IN THE SPIRIT of the oral history presentations found throughout this special Silver Anniversary edition of DIRECTORS & BOARDS, we asked five newly appointed directors who joined boards during the July-September 2001 quarter to dig into their own personal time capsules and share their early perceptions of boards. For this task we recruited a diverse group, whose ages range from 36 to 66. Each voiced in their own way what they believe have been influential developments in the corporate governance landscape during the past 25 years.
Gerald Greenwald, age 66, is chairman emeritus of UAL Corp., the holding company for United Airlines, where he retired in 1999 after serving as chairman and CEO since 1994. From 1979-1990 he held senior executive positions at Chrysler Corp. Greenwald joins the board of Calpine Corp., an electric utility provider. He also serves as a director of Aetna Inc. In addition, he serves as a founding partner of Greenbriar Equity Group, an investment firm specializing in the transportation sector. He is the author of a new book, Lessons from The Heart of American Business, published by Warner Books in February 2001:
"IF YOU GO BACK 20 years with regard to board governance and contrast that with boards today, the single biggest difference that comes to mind is that there is a much better balance of power between boards and CEOs. But it seems to me that in a different way we need another rebalance. We've come to a time where boards compensate CEOs almost like sports figures. And there's an attitude that if they don't perform they're out. The rebalance needs to deal with more appropriate compensation to the employees and, at the same time, there should be better job security for today's CEOs. In the early days there were very few CEOs whose tenure and compensation were judged objectively. Compensation should have everything to do with how boards and directors conduct themselves.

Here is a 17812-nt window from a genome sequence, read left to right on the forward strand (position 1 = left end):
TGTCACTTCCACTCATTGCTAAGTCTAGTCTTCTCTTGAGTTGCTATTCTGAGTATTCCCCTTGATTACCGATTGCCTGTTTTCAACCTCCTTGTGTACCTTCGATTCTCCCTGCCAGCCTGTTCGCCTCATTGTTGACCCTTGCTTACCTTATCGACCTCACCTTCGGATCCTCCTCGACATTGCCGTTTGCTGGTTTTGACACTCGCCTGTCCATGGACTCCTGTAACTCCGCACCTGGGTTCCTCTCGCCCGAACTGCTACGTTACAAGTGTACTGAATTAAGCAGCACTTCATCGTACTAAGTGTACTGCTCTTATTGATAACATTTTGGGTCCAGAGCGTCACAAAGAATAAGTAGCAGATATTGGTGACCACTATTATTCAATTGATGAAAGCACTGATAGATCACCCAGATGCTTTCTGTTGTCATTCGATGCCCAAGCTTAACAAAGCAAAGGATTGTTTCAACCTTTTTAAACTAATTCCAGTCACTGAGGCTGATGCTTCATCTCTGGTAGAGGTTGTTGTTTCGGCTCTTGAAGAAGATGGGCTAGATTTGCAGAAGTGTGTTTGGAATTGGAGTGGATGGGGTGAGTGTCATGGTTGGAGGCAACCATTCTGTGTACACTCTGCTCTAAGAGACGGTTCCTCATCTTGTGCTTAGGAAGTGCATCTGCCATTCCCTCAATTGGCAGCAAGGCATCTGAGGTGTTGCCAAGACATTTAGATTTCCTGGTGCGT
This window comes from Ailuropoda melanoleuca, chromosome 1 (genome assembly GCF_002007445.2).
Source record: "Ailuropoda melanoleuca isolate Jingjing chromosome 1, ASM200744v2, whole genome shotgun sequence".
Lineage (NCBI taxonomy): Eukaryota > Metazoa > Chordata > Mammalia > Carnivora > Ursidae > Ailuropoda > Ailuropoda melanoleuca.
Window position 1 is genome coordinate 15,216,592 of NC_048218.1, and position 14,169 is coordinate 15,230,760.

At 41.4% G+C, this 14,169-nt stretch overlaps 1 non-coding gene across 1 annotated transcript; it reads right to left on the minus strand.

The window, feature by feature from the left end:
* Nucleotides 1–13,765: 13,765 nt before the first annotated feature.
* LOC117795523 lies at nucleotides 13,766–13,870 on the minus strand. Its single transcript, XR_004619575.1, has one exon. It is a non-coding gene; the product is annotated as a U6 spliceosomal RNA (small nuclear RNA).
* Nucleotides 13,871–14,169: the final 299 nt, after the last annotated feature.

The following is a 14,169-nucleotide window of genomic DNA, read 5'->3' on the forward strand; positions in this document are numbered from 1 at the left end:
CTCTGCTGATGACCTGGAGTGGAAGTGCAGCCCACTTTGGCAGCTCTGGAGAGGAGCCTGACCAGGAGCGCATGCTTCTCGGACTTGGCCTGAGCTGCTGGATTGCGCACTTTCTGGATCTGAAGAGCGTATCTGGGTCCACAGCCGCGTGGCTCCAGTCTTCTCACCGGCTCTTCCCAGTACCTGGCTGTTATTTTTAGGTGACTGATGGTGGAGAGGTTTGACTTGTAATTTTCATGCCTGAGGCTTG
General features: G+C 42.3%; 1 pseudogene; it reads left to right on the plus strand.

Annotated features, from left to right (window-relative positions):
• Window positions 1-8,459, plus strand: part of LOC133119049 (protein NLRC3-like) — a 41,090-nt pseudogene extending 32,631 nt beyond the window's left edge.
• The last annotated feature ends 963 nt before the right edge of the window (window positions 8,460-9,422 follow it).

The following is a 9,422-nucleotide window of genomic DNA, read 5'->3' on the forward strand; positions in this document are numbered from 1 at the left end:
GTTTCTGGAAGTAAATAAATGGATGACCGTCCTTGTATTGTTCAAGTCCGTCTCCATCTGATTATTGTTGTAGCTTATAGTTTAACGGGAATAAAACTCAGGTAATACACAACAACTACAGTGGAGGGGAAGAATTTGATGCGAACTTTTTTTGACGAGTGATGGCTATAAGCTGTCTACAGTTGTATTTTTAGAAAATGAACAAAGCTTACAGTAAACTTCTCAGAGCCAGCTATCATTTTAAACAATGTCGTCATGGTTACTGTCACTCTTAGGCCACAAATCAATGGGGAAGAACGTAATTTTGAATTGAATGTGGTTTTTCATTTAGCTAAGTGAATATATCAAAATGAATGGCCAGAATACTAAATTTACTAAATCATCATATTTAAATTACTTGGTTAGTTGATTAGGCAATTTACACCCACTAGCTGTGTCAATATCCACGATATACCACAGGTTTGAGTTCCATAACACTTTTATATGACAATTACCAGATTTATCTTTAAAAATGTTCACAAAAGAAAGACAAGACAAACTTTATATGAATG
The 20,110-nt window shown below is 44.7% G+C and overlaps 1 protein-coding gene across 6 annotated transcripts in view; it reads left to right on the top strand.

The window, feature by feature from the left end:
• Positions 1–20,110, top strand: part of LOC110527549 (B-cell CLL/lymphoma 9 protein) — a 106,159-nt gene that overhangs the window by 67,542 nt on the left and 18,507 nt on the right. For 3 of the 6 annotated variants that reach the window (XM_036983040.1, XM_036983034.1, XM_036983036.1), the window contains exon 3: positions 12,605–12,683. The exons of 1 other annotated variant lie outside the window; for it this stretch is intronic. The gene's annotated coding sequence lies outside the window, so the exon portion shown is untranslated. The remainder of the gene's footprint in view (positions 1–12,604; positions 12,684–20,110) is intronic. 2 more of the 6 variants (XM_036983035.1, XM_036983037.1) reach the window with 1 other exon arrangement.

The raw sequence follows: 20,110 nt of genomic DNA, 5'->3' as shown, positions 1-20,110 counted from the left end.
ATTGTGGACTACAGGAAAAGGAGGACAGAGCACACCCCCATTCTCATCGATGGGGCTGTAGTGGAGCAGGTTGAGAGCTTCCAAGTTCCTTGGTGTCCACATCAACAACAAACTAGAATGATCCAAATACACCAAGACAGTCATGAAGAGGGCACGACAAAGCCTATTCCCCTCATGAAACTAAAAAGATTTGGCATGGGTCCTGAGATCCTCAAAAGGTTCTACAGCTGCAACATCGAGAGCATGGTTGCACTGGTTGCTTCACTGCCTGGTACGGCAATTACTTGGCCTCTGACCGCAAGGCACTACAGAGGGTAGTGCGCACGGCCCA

"Another change from early boards to today is the issue of succession planning. Back at Chrysler when I was the No. 2 man in line to becoming the CEO, I didn't feel it was my place to initiate a dialogue with the board. The board wanted to speak with me, but also felt it wasn't appropriate. In contrast, boards today try to work with their CEOs in doing succession planning, which I think is quite healthy.
"As corporate governance evolves I would like to see CEOs and top management invest some meaningful amount of their own net worth into companies. For example, at the Green-briar Group we have a pool of money with which we are looking to buy 12-14 companies in the transportation sector. Our desire is to invest in or buy companies with really good management. We will do our best to have these managements have some "skin in the game," meaning that they invest into the company out of their own pocket. This is in contrast to public companies where their view is that CEOs and their senior management are given an equity stake in the company so as to align their objectives and incentives with shareholders -- which is good, but my point is that it's time to explore the greater effectiveness of the technique that is used in the private equity world."
Mary Schapiro, 46, brings a strong seasoned regulatory background to the board of Kraft Foods Inc. In 1988 President Reagan appointed her commissioner of the Securities & Exchange Commission, and in 1989 President Bush reappointed her to a five-year term. In 1994 President Clinton appointed Schapiro...